Science – & How Reproduce

Illustration of a generic fish cycle. Source: Information Server, University of South Carolina (http://zebra.sc.edu/smell/nitin/nitin.html)

Reproduction is an essential component of life, and there are a diverse number of reproductive strategies in throughout the world. In marine fishes, there are three basic reproductive strategies that can be used to classify fish.

The most common reproductive strategy in marine is . Approximately 90% of bony and 43% of cartilaginous fish are oviparous (See Types of Fish). In oviparous fish, into the , which are then fertilized by males. For most oviparous fish, the eggs take less to produce so the females release large quantities of eggs. For example, a Sunfish is able to produce 300 million eggs over a spawning cycle. The eggs that become fertilized in oviparous fish may spend long periods of time in the water column as larvae before settling out as juveniles. An advantage of oviparity is the number of eggs produced, because it is likely some of the will survive. However, the offspring are at a disadvantage because they must go through a larval stage in which their location is directed by currents. During the larval stage, the larvae act as primary consumers (See How Fish Eat) in the web where they must not only obtain food but also avoid . Another disadvantage is that the larvae might not find suitable when they settle out of the

~ Voices of the Bay ~ [email protected] ~ http://sanctuaries.noaa.gov/education/voicesofthebay.html ~ (Nov 2011) Fishery Science – Biology & Ecology water column. Oviparous and Rays do not have the advantage of producing high numbers of eggs, however they spawn eggs that have a large amount of to provide nourishment as the develops. These offspring also do not go through a larval stage, but are instead laid on the seafloor. The eggs of oviparous cartilaginous fish are often leathery and are attached to along the seafloor. These are often called “ purses”.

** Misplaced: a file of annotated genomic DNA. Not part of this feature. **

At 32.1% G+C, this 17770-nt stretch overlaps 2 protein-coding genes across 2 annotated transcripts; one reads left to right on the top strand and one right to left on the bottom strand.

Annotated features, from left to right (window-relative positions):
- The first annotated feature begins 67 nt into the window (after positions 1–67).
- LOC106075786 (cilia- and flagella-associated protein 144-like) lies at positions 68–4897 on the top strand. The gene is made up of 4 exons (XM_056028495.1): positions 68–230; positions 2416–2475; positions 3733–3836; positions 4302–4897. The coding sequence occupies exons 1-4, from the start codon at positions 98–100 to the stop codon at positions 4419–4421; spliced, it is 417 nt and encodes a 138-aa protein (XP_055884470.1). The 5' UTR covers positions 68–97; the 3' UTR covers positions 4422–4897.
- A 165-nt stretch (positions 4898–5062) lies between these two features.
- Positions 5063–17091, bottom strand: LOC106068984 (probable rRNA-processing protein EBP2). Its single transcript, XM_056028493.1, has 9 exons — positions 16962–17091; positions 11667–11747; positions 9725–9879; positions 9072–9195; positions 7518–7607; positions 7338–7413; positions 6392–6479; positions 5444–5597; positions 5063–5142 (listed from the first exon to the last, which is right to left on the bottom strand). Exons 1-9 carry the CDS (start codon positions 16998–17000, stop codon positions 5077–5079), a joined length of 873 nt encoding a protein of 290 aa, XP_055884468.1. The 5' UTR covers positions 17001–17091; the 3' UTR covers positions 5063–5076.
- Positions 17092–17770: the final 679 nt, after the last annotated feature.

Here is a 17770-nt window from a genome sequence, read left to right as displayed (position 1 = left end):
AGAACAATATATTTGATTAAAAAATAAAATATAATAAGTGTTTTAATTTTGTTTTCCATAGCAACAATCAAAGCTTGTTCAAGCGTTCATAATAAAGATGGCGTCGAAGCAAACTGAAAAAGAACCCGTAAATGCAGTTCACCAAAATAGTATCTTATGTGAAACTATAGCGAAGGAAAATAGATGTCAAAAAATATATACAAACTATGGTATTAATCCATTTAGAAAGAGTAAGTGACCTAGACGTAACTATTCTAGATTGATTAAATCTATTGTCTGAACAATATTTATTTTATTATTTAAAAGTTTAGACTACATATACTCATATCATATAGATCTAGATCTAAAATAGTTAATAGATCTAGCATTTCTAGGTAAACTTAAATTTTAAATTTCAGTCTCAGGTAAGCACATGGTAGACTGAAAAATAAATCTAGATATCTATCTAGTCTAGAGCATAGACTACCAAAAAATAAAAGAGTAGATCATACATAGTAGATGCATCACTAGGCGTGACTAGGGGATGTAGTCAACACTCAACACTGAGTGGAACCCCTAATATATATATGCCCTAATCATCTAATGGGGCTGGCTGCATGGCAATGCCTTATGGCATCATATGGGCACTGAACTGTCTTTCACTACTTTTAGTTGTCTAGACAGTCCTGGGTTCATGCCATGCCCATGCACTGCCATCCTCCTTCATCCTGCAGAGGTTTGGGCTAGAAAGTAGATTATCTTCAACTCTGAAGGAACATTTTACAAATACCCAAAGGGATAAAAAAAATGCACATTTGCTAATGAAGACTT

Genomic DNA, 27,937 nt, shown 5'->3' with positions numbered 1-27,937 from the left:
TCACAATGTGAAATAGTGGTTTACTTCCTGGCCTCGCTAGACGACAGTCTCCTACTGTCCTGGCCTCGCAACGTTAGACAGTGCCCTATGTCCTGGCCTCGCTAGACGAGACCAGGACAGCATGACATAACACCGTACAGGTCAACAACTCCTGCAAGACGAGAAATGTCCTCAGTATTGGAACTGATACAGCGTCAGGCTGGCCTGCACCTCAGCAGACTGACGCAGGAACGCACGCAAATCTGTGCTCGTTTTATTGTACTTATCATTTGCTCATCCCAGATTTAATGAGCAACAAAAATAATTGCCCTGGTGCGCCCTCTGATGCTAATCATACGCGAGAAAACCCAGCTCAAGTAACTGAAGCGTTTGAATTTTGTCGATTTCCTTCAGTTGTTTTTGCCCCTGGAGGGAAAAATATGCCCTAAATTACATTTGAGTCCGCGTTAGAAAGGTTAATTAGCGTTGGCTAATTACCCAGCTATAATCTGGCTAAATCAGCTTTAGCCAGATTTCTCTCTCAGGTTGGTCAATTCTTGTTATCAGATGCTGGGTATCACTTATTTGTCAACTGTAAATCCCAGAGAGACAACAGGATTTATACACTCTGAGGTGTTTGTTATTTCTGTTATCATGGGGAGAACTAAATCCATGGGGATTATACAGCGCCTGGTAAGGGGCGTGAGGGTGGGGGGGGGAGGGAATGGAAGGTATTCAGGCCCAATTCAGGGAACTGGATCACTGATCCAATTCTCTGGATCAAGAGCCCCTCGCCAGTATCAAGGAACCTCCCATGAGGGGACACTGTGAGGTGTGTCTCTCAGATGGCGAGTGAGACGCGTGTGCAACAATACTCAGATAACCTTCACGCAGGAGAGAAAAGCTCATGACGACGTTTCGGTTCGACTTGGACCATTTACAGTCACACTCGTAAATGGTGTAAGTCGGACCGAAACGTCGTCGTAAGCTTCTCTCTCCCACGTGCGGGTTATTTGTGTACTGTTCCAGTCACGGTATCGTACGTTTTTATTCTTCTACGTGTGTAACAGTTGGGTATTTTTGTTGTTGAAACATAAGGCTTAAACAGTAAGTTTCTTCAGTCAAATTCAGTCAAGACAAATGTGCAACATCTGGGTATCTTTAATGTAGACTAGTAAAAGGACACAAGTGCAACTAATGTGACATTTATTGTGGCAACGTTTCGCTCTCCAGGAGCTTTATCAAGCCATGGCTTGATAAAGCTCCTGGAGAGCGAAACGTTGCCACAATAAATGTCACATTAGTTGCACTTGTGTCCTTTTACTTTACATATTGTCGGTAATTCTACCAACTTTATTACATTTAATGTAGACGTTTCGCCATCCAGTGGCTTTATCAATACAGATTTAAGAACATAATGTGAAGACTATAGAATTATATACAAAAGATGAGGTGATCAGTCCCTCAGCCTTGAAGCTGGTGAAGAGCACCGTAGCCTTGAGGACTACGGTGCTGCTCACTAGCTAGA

Ovoviviparity is another reproductive strategy that occurs in most Sharks and Rays, as well as of Rockfish. In ovoviviparous fish, the eggs are fertilized inside of the female. The eggs remain within the mother while they develop allowing for a greater degree of protection from predators and difficult environmental conditions than in oviparous fish. However, there is no direct nourishment provided by the mother. Another advantage of is that the offspring are advanced in their development when they are born live, thus the juveniles are more likely to fend for themselves in the wild. A disadvantage of ovoviviparity is that fewer individuals are born and it takes more emery for the females to carry the eggs inside.

Viviparity occurs in some Sharks and . Similar to ovoviviparous fish, and development occurs. However, the receive direct nourishment from the mother, similar to the development of an embryo in . Like ovoviviparous fish, the viviparous fish give to live young, however viviparous fish are fully advanced at birth allowing for a greater chance of survival. Viviparous fish are at a disadvantage if the mother dies because the offspring are likely to die and the mother is more vulnerable to predators when in labor.

References Allen L, Pondella D, Horn M. Ecology of marine fishes: California and adjacent waters. Berkeley (CA): University of California Press; 2006.

Castro P, Huber M. . 3rd edition. Boston (MA): McGraw-Hill; 2000.

MarineBio.org. Marine [Internet]. Encinitas (CA): MarineBio.org; c1998-2011 [updated 2010 Nov 26; cited 2011 May 22]. Available from: http://marinebio.org/oceans/marine- vertebrates.asp

Nybakken JW, Bertness MD. Marine biology: and ecological approach. 6th edition. San Francisco (CA): Pearson Education; 2005.

~ Voices of the Bay ~ [email protected] ~ http://sanctuaries.noaa.gov/education/voicesofthebay.html ~ (Nov 2011)